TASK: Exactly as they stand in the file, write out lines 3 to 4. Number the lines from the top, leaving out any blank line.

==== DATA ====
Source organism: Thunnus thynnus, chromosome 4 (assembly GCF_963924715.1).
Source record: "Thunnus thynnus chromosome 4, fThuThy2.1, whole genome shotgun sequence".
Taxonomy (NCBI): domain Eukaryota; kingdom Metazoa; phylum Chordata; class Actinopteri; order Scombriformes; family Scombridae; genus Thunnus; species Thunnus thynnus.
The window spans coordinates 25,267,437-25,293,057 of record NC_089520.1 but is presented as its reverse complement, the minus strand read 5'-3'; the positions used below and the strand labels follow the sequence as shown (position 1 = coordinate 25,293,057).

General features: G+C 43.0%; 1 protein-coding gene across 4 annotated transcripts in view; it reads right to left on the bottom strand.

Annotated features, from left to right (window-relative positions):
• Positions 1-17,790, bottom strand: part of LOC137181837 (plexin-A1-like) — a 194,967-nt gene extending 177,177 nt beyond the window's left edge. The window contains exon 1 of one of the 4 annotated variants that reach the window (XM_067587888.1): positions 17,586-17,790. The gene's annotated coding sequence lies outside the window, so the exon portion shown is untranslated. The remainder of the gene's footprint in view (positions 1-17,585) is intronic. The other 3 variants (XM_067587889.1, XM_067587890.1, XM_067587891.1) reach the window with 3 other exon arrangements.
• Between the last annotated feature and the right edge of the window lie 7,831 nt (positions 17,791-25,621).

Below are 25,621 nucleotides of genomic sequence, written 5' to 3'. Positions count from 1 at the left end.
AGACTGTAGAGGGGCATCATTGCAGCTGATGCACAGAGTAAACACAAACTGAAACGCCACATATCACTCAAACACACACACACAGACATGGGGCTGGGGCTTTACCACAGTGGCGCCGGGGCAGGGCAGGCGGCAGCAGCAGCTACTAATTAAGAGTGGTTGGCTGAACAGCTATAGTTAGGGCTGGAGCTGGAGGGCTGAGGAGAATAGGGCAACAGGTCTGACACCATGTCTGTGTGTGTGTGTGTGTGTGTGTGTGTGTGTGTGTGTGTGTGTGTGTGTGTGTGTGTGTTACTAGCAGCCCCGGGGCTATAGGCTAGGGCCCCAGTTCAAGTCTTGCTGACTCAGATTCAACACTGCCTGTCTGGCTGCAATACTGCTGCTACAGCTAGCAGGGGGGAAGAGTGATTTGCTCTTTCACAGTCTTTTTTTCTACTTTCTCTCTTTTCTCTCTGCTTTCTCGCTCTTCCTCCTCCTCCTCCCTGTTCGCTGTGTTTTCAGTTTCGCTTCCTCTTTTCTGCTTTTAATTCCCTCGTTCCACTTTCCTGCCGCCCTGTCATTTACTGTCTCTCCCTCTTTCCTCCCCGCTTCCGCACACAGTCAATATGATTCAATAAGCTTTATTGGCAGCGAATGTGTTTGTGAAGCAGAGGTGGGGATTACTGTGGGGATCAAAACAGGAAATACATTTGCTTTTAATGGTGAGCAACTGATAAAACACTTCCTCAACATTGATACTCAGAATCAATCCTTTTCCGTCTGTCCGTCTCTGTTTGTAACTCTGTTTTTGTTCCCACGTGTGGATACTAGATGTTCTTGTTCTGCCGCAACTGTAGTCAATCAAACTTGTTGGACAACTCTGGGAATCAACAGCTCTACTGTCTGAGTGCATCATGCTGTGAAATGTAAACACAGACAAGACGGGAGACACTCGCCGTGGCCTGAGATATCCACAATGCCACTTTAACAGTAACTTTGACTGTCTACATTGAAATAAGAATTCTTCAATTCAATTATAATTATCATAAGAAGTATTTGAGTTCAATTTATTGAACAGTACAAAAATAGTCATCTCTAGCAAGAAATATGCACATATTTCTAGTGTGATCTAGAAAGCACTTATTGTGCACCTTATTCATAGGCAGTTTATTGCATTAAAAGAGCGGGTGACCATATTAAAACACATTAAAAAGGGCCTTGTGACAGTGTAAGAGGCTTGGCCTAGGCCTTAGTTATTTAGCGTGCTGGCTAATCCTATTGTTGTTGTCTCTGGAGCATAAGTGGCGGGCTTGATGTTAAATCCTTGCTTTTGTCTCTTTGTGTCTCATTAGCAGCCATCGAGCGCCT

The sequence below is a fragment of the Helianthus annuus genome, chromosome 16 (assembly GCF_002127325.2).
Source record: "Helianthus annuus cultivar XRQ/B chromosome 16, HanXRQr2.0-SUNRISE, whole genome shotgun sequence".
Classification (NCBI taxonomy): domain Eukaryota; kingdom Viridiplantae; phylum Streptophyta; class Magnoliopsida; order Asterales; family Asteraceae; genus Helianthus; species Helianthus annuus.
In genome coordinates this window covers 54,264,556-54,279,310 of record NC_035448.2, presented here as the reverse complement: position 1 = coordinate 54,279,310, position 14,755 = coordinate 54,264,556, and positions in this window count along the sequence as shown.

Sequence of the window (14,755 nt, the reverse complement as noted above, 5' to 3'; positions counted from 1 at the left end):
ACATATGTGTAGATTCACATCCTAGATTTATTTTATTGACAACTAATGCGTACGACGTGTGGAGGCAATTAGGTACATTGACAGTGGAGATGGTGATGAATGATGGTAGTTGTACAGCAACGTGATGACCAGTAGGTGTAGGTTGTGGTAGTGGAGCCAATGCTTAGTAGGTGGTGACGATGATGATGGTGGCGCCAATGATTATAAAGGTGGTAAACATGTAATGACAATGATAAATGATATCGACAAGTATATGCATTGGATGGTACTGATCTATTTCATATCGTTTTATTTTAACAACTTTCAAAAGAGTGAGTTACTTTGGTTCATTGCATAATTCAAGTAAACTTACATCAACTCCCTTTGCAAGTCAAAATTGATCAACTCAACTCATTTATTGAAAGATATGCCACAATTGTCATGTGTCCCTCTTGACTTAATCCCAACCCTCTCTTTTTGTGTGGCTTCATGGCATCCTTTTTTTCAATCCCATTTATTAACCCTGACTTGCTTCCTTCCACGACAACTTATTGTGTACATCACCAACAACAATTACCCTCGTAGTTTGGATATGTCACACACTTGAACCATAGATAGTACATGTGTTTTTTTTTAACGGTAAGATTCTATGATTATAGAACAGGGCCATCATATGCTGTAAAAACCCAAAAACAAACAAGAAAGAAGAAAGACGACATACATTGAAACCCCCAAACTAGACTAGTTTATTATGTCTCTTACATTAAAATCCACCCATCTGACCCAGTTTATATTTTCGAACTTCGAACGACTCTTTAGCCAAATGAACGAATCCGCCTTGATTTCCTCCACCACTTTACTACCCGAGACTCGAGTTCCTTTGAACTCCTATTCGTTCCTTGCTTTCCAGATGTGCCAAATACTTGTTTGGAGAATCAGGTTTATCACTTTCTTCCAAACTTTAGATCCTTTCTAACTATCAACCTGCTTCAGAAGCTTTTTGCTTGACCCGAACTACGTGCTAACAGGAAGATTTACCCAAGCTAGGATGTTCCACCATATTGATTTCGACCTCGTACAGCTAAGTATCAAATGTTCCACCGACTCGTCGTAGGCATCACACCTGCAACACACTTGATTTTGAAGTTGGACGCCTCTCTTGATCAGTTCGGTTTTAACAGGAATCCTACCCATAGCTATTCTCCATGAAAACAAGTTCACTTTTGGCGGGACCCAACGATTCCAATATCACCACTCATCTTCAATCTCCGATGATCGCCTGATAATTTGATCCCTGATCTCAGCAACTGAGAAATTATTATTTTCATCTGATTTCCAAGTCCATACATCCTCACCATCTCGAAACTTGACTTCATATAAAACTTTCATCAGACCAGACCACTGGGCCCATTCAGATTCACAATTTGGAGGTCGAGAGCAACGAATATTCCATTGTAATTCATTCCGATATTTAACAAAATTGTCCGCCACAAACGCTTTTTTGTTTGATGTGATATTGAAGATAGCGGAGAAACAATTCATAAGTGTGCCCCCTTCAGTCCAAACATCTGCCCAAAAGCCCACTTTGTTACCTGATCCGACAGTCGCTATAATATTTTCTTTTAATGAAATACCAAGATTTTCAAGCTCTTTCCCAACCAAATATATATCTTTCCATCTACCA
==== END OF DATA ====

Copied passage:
Taxonomy (NCBI): domain Eukaryota; kingdom Metazoa; phylum Chordata; class Actinopteri; order Scombriformes; family Scombridae; genus Thunnus; species Thunnus thynnus.
The window spans coordinates 25,267,437-25,293,057 of record NC_089520.1 but is presented as its reverse complement, the minus strand read 5'-3'; the positions used below and the strand labels follow the sequence as shown (position 1 = coordinate 25,293,057).